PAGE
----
I have four distinct shiver moments that I can instantly define — where I was standing, the smells in my nose, and the pounding of my heart in my ribcage can’t be forgotten. You know that feeling, when you are so stunned with what you see and feel that your eyes burn with hot tears? I was 18 and standing on the dusty logging road of Clayoquot Sound when the logging trucks started their slow grind towards the protesters, headlights and shadows like ghosts in heavy blanket of dark before dawn. Walking into the Monteverde Cloud forest in Costa Rica, toucans shrill above my head as I left the world I knew and stepped into the dripping green of a humming rainforest for the first time. Flying 1,000 km west into the Pacific to touch down on the Galapagos Islands, the place I had dreamed of since I was six: blue-footed boobies, frigate birds, barking seals and tortoises as big as coffee tables. And then, the first scream and pant-hoot of a chimp community, their voices ringing in my ears, the thumping of a chimp as he pounds on an ironwood tree and the canopies above my head swaying with chimpanzees. Their smell, so primal and distinct will stay with me forever.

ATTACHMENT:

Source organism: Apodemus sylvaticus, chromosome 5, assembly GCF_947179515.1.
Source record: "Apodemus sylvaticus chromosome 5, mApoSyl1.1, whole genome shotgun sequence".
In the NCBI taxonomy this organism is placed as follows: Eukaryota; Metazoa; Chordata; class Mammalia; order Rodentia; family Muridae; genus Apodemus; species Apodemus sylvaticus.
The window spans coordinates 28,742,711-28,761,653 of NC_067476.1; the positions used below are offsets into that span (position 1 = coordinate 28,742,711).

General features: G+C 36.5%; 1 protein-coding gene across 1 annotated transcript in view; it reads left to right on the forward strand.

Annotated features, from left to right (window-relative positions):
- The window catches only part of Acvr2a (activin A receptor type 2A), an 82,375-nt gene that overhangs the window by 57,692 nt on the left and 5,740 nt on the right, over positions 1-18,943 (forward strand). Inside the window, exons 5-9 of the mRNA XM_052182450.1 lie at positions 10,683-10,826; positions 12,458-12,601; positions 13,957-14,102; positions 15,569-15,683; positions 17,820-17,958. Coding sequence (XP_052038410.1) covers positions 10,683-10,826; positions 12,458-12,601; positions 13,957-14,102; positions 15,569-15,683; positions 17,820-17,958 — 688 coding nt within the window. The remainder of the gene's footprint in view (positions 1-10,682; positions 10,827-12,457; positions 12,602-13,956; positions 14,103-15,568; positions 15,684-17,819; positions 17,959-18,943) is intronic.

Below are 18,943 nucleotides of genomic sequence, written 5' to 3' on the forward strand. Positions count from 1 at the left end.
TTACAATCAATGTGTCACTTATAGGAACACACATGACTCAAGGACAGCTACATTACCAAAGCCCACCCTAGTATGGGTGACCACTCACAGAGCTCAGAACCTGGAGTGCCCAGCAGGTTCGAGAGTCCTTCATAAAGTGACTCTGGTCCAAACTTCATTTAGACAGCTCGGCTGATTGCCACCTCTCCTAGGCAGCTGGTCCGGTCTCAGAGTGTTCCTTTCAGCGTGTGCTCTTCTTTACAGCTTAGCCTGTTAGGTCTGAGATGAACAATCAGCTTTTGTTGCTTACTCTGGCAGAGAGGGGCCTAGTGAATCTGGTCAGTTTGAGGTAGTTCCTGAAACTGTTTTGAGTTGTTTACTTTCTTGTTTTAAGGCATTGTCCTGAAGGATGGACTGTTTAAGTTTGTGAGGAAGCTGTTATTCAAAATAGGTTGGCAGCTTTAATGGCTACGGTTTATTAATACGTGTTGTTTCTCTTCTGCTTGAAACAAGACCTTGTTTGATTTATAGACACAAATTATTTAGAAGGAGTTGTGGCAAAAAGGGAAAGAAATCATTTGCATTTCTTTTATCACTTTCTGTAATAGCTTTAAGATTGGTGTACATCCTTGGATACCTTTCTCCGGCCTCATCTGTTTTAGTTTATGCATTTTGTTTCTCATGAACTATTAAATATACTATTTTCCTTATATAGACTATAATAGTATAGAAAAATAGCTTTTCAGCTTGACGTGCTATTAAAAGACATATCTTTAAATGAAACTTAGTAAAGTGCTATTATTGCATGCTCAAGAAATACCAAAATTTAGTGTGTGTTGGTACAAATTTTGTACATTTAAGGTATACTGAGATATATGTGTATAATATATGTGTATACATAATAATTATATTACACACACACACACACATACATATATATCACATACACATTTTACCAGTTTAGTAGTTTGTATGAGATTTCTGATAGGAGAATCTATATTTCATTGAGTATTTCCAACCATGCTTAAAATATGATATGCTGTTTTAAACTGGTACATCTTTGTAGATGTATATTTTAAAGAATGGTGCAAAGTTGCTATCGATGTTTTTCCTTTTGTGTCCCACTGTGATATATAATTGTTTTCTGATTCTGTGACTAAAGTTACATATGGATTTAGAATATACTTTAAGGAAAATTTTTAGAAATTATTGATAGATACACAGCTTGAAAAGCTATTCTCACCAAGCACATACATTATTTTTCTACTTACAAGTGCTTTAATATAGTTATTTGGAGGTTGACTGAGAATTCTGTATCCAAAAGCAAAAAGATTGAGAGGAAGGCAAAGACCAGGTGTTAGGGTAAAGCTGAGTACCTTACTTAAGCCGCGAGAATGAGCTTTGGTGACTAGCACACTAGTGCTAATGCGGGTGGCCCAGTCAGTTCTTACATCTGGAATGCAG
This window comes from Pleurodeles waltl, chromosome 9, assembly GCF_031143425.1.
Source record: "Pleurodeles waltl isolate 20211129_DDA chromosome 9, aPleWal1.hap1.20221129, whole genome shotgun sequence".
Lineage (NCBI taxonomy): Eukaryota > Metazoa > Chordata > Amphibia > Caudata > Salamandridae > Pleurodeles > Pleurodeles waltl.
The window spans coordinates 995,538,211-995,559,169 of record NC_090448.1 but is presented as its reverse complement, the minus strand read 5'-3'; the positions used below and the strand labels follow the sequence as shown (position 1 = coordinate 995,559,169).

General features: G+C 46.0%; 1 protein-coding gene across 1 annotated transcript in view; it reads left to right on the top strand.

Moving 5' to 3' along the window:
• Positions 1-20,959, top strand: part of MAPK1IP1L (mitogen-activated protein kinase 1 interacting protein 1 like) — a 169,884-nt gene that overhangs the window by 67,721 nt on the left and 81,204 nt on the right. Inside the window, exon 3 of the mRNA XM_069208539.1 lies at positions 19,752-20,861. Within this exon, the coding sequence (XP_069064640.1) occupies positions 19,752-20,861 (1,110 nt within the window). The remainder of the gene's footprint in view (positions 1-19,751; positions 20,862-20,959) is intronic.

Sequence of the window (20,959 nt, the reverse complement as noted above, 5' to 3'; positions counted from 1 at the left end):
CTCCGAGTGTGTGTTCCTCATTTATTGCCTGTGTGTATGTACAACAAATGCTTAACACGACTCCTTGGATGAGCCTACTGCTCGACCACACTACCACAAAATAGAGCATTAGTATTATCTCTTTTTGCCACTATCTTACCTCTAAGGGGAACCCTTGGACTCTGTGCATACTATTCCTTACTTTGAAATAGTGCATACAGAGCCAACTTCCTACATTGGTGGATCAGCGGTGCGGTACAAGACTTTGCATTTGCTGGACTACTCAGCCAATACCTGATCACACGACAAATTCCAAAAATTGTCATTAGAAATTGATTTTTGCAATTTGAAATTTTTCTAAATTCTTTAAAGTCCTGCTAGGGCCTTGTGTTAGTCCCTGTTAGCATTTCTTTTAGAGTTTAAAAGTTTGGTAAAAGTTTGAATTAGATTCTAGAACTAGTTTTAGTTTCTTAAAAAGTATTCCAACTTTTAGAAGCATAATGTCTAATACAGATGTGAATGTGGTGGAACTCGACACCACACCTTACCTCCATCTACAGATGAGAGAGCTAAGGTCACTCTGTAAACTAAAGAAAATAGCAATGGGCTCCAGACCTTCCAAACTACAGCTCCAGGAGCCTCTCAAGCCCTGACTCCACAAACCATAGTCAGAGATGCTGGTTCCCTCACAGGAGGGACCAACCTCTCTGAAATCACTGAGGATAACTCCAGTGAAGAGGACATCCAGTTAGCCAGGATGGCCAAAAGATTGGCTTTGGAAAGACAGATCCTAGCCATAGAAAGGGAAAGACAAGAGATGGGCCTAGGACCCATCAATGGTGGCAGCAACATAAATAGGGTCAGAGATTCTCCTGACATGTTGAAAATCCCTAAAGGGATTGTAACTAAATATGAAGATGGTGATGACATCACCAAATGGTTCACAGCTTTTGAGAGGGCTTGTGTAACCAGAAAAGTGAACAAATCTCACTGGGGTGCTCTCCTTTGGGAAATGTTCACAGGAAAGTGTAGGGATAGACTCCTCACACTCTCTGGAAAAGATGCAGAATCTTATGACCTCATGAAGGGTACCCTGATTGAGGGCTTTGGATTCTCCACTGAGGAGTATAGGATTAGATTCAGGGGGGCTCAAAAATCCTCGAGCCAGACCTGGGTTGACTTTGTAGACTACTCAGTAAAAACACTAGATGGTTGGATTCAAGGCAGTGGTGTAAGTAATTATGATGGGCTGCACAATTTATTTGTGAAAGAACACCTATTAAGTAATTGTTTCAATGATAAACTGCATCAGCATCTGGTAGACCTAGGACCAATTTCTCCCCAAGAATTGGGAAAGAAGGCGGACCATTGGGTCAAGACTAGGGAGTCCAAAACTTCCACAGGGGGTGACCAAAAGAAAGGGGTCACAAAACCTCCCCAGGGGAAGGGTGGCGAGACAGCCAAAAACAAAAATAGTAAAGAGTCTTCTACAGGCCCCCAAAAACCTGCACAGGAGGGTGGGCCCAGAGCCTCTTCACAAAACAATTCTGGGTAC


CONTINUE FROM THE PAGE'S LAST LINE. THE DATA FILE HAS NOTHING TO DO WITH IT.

Africa is certainly taking up a lot of my life’s documentary minutes and I’m okay with that. I haven’t even mentioned the sugarcane fields and the expanse of the Rift Valley that stretches so far my eyes strain to see the other side of the world. Have I described the bruised sky at night with fine veins of lightning splitting the atmosphere between the heavens and earth? Or, hearing the sound of Puvel’s illadopses, a tiny bird that is only found in the Budongo forest? For some birders, the illadopses is their pinnacle. This is their life’s documentary coming to a tidy, satisfied close.